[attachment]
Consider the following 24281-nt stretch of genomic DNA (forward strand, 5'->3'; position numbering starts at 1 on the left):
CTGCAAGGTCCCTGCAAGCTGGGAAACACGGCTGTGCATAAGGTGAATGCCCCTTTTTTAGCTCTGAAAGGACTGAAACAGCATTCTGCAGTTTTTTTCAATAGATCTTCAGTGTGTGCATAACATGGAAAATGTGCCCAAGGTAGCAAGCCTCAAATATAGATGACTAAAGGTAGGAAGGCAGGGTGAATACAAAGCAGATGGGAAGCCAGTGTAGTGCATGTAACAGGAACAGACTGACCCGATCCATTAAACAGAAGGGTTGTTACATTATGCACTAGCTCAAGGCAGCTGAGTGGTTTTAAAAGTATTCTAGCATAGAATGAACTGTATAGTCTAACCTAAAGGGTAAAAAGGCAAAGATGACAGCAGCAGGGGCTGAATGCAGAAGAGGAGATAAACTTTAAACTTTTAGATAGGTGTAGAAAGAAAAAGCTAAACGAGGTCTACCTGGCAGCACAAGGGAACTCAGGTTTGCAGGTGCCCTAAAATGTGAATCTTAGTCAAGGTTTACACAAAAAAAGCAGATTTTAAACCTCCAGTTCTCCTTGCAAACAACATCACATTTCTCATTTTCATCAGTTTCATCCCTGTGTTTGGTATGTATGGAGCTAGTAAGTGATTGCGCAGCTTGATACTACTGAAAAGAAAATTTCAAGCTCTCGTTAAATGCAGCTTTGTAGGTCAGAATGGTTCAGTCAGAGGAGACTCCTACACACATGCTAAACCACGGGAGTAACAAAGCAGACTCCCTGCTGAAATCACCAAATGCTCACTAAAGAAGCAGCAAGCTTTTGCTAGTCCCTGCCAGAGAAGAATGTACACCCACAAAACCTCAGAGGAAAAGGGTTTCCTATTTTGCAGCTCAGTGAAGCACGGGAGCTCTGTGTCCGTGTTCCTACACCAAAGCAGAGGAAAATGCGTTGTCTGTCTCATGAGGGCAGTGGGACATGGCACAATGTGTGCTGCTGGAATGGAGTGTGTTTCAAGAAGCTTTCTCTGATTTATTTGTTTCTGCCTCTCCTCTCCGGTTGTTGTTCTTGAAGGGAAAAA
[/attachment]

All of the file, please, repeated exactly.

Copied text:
Consider the following 24281-nt stretch of genomic DNA (forward strand, 5'->3'; position numbering starts at 1 on the left):
CTGCAAGGTCCCTGCAAGCTGGGAAACACGGCTGTGCATAAGGTGAATGCCCCTTTTTTAGCTCTGAAAGGACTGAAACAGCATTCTGCAGTTTTTTTCAATAGATCTTCAGTGTGTGCATAACATGGAAAATGTGCCCAAGGTAGCAAGCCTCAAATATAGATGACTAAAGGTAGGAAGGCAGGGTGAATACAAAGCAGATGGGAAGCCAGTGTAGTGCATGTAACAGGAACAGACTGACCCGATCCATTAAACAGAAGGGTTGTTACATTATGCACTAGCTCAAGGCAGCTGAGTGGTTTTAAAAGTATTCTAGCATAGAATGAACTGTATAGTCTAACCTAAAGGGTAAAAAGGCAAAGATGACAGCAGCAGGGGCTGAATGCAGAAGAGGAGATAAACTTTAAACTTTTAGATAGGTGTAGAAAGAAAAAGCTAAACGAGGTCTACCTGGCAGCACAAGGGAACTCAGGTTTGCAGGTGCCCTAAAATGTGAATCTTAGTCAAGGTTTACACAAAAAAAGCAGATTTTAAACCTCCAGTTCTCCTTGCAAACAACATCACATTTCTCATTTTCATCAGTTTCATCCCTGTGTTTGGTATGTATGGAGCTAGTAAGTGATTGCGCAGCTTGATACTACTGAAAAGAAAATTTCAAGCTCTCGTTAAATGCAGCTTTGTAGGTCAGAATGGTTCAGTCAGAGGAGACTCCTACACACATGCTAAACCACGGGAGTAACAAAGCAGACTCCCTGCTGAAATCACCAAATGCTCACTAAAGAAGCAGCAAGCTTTTGCTAGTCCCTGCCAGAGAAGAATGTACACCCACAAAACCTCAGAGGAAAAGGGTTTCCTATTTTGCAGCTCAGTGAAGCACGGGAGCTCTGTGTCCGTGTTCCTACACCAAAGCAGAGGAAAATGCGTTGTCTGTCTCATGAGGGCAGTGGGACATGGCACAATGTGTGCTGCTGGAATGGAGTGTGTTTCAAGAAGCTTTCTCTGATTTATTTGTTTCTGCCTCTCCTCTCCGGTTGTTGTTCTTGAAGGGAAAAA